Lumin D2... Could it be a perceivable upgrade in sound quality?

My previous comment on DSD upsampling (applicable to A1 / T1 / D1 / D2) is here:

I’ll leave the questions to other users to comment. There are a few related posts right above yours.

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As per Peter’s post above, I have tried upsampling to DSD by the Roon Core/Nucleus, to be ‘fed’ as DSD to my A1.
I think there is a noticeable improvement in SQ doing it this way, but I think any perceived benefits may be system, and even source-file dependant.
I’d be happy to hear how you find it :grinning:

…and perhaps also mood dependant! I seem to prefer DSD for relaxed headphone listening and PCM on my speaker setup…the only small fly in the ointment for me is the click moving between the formats (which unfortunately is more irritating over headphones).

@wklie, Peter, could I please just confirm the output voltage on the D2 XLR outputs? Thanks.

D2 / D1 / S1 / A1 / T1: 4V rms on XLR, 2V rms on RCA.

X1 and T2 are different.

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Thanks very much!

I’m looking at getting the Lumin D2 to replace my exaSound e20 mkii DAC and exaSound PlayPoint renderer streaming from a QNAP NAS. I use Roon with Tidal and my DAC does not do the final unfold of MQA files. As much as I like my exaSound units, especially the PlayPoint, it annoys me that I can only use it with their own DAC. I like the thought of an all in one unit like the D2, that I can add a DAC to in the future if I wanted to. I am feeding them through a DSPeaker anti-mode 2.0 > Simaudio i7 integrated amp > Anthony Gallo Ref 3.5 speakers. Can anyone advise if this would provide any noticeable improvement in SQ?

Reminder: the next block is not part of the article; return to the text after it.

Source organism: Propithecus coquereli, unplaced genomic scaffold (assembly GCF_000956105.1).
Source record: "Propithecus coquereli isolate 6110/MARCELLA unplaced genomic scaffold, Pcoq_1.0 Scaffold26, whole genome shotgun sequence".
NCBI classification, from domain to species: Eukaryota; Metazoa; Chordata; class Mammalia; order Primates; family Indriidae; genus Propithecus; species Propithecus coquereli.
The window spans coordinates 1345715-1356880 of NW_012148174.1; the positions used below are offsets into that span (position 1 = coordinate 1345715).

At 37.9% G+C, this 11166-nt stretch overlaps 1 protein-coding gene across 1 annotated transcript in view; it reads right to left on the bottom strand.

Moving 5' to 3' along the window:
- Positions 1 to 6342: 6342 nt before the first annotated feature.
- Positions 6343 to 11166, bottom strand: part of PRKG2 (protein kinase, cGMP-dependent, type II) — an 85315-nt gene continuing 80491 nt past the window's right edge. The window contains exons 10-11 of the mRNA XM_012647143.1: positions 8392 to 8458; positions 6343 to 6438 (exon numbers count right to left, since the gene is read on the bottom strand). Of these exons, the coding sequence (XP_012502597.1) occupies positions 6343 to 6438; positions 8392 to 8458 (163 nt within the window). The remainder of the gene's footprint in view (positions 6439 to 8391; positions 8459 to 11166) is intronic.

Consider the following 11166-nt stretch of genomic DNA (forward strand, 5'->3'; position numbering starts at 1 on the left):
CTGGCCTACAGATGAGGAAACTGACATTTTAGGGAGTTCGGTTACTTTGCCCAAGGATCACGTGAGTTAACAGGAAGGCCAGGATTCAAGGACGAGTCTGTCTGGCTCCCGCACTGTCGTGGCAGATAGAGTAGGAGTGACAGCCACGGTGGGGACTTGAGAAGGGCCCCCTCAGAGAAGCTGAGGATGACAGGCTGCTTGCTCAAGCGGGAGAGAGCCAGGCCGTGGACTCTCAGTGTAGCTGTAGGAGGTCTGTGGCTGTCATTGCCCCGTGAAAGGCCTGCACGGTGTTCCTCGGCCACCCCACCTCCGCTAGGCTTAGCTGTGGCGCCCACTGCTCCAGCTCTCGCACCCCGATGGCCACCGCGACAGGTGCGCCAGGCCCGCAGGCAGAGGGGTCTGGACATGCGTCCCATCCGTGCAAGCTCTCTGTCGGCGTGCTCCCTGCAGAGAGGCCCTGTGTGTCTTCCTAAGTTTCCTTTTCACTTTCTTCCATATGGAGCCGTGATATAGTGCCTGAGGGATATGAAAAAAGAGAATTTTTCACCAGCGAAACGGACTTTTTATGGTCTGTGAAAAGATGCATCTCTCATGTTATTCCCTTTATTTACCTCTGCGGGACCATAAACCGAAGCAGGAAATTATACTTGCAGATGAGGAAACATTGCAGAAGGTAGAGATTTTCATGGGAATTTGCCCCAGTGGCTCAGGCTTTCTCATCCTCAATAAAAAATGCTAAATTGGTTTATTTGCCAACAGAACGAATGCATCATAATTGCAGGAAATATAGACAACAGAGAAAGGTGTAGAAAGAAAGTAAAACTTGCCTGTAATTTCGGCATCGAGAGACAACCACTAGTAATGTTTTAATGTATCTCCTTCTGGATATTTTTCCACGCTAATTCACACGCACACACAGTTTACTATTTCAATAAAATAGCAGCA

You may use the balanced XLR analog output of D2. For connecting to an external DAC it outputs digital audio to BNC-SPDIF but not to USB audio.

T2 can output analog, or digital signal to BNC-SPDIF or USB audio.

We have customers using Lumin and Simaudio amplifiers together.